Author of Made in British Columbia
A Q&A with Laurie Carter
You’ve written many works during your illustrious academic career; why this book now?
I had written the cultural history of Canada over 20 years ago; now it was time to focus on British Columbia.
How did you select the eight people to profile?
There were so many I could have chosen: writers like Earle Birney and Roderick Haig Brown. I chose eight people whose reputations will last and who made an impact on their contemporaries. They were also very different people: some came to prominence, like Martin Grainger, after their death while others like Bill Reid enjoyed enormous success during their lifetimes.
With a Governor General’s Award for your biography Emily Carr, is she your favourite?
No, not at all. I found it extraordinarily moving to write about George Ryga whose play The Ecstasy of Rita Joe I saw in the early 1970s and whose life and work I hold in high regard.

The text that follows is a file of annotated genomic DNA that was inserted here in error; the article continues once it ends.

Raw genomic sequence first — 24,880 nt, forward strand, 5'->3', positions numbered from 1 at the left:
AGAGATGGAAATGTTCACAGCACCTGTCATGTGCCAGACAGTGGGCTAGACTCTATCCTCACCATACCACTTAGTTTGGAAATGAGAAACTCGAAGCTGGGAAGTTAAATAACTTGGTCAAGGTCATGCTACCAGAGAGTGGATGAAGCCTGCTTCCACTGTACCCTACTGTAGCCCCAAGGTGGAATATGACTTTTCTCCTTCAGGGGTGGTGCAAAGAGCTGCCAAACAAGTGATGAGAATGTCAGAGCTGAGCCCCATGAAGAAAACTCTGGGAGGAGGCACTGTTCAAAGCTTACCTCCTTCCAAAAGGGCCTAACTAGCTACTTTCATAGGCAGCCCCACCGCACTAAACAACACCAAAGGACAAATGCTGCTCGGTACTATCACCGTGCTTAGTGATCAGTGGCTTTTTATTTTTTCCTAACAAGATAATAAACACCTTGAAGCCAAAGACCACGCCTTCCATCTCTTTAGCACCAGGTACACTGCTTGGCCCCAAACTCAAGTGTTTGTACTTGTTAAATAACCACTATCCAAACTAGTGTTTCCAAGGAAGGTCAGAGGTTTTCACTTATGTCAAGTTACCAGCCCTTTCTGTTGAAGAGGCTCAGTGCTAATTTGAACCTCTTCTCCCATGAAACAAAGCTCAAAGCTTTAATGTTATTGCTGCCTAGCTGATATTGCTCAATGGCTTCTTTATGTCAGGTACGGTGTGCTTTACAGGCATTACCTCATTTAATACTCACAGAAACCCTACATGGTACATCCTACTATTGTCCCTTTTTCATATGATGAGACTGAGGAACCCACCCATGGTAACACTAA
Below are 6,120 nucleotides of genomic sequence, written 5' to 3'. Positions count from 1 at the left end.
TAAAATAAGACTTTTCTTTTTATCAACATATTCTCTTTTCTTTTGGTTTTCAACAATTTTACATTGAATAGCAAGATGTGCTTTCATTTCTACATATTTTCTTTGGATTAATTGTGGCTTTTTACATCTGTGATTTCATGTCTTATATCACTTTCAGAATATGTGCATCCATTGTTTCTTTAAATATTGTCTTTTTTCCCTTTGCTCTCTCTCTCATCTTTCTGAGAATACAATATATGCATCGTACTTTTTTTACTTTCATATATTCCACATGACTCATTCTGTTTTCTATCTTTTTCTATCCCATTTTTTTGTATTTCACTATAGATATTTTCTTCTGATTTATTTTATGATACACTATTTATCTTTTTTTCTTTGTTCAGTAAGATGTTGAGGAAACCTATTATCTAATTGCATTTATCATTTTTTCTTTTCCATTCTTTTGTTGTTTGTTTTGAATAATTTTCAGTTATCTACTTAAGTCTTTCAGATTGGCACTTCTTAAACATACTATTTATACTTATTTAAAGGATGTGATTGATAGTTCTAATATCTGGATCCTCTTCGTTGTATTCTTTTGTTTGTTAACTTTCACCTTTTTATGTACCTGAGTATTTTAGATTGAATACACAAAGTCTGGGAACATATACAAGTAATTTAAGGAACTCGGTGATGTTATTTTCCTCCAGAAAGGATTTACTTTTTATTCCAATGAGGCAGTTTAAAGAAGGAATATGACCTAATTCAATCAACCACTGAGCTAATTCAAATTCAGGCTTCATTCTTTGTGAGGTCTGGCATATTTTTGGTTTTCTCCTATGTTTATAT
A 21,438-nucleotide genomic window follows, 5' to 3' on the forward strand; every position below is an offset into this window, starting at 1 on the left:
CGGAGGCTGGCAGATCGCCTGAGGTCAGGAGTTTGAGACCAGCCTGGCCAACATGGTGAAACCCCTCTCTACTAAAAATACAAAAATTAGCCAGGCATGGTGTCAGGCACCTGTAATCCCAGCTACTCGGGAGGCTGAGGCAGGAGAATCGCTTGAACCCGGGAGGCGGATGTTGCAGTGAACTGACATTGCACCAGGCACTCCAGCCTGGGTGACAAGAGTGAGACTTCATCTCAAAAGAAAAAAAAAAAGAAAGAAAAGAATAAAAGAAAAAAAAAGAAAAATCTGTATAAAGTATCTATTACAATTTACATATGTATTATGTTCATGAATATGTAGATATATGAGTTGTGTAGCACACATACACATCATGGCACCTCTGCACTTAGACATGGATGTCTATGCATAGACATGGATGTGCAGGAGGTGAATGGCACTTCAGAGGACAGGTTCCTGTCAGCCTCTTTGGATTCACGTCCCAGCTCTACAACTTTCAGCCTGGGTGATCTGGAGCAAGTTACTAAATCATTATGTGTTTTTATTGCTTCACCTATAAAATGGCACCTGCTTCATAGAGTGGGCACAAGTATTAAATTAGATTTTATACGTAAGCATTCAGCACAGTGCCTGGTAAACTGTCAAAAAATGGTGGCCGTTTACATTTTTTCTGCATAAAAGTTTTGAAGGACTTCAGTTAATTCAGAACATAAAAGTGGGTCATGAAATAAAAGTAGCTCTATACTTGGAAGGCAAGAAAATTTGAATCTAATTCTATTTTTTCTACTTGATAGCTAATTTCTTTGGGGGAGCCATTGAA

Ryga is connected with the Okanagan, are any of the others?
The OK is often overlooked when people write about culture in British Columbia. But Emily Carr visited this area of the province more than once and Bill Reid did a stint as a radio announcer.
What do you hope readers will take away?
The sense that they have a cultural history that is worth taking seriously?…?that by knowing about the past they will better understand the culture in which they now live.
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